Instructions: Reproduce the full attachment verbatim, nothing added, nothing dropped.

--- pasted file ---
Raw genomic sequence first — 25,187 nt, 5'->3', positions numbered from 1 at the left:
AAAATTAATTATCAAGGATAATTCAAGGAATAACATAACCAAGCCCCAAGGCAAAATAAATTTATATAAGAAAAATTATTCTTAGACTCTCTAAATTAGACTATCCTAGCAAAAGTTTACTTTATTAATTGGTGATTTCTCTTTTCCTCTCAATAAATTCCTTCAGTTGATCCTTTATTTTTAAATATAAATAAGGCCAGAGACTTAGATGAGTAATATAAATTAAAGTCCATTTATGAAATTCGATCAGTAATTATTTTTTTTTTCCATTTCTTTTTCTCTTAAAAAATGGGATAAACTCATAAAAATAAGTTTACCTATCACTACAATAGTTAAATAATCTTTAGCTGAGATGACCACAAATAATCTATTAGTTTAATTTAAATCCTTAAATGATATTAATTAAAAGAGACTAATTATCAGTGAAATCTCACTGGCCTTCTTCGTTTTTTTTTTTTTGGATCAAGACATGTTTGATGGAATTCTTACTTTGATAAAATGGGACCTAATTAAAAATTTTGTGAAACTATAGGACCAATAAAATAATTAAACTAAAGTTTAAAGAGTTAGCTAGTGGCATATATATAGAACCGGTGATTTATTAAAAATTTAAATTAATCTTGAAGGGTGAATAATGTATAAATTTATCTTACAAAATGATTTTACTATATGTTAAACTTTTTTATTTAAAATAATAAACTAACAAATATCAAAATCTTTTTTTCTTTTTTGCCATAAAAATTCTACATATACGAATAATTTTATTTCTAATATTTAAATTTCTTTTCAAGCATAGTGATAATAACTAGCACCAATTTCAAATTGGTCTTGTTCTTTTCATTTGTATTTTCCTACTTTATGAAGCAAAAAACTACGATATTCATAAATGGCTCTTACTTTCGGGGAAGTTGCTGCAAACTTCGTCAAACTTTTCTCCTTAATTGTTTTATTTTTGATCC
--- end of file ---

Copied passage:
Raw genomic sequence first — 25,187 nt, 5'->3', positions numbered from 1 at the left:
AAAATTAATTATCAAGGATAATTCAAGGAATAACATAACCAAGCCCCAAGGCAAAATAAATTTATATAAGAAAAATTATTCTTAGACTCTCTAAATTAGACTATCCTAGCAAAAGTTTACTTTATTAATTGGTGATTTCTCTTTTCCTCTCAATAAATTCCTTCAGTTGATCCTTTATTTTTAAATATAAATAAGGCCAGAGACTTAGATGAGTAATATAAATTAAAGTCCATTTATGAAATTCGATCAGTAATTATTTTTTTTTTCCATTTCTTTTTCTCTTAAAAAATGGGATAAACTCATAAAAATAAGTTTACCTATCACTACAATAGTTAAATAATCTTTAGCTGAGATGACCACAAATAATCTATTAGTTTAATTTAAATCCTTAAATGATATTAATTAAAAGAGACTAATTATCAGTGAAATCTCACTGGCCTTCTTCGTTTTTTTTTTTTTGGATCAAGACATGTTTGATGGAATTCTTACTTTGATAAAATGGGACCTAATTAAAAATTTTGTGAAACTATAGGACCAATAAAATAATTAAACTAAAGTTTAAAGAGTTAGCTAGTGGCATATATATAGAACCGGTGATTTATTAAAAATTTAAATTAATCTTGAAGGGTGAATAATGTATAAATTTATCTTACAAAATGATTTTACTATATGTTAAACTTTTTTATTTAAAATAATAAACTAACAAATATCAAAATCTTTTTTTCTTTTTTGCCATAAAAATTCTACATATACGAATAATTTTATTTCTAATATTTAAATTTCTTTTCAAGCATAGTGATAATAACTAGCACCAATTTCAAATTGGTCTTGTTCTTTTCATTTGTATTTTCCTACTTTATGAAGCAAAAAACTACGATATTCATAAATGGCTCTTACTTTCGGGGAAGTTGCTGCAAACTTCGTCAAACTTTTCTCCTTAATTGTTTTATTTTTGATCC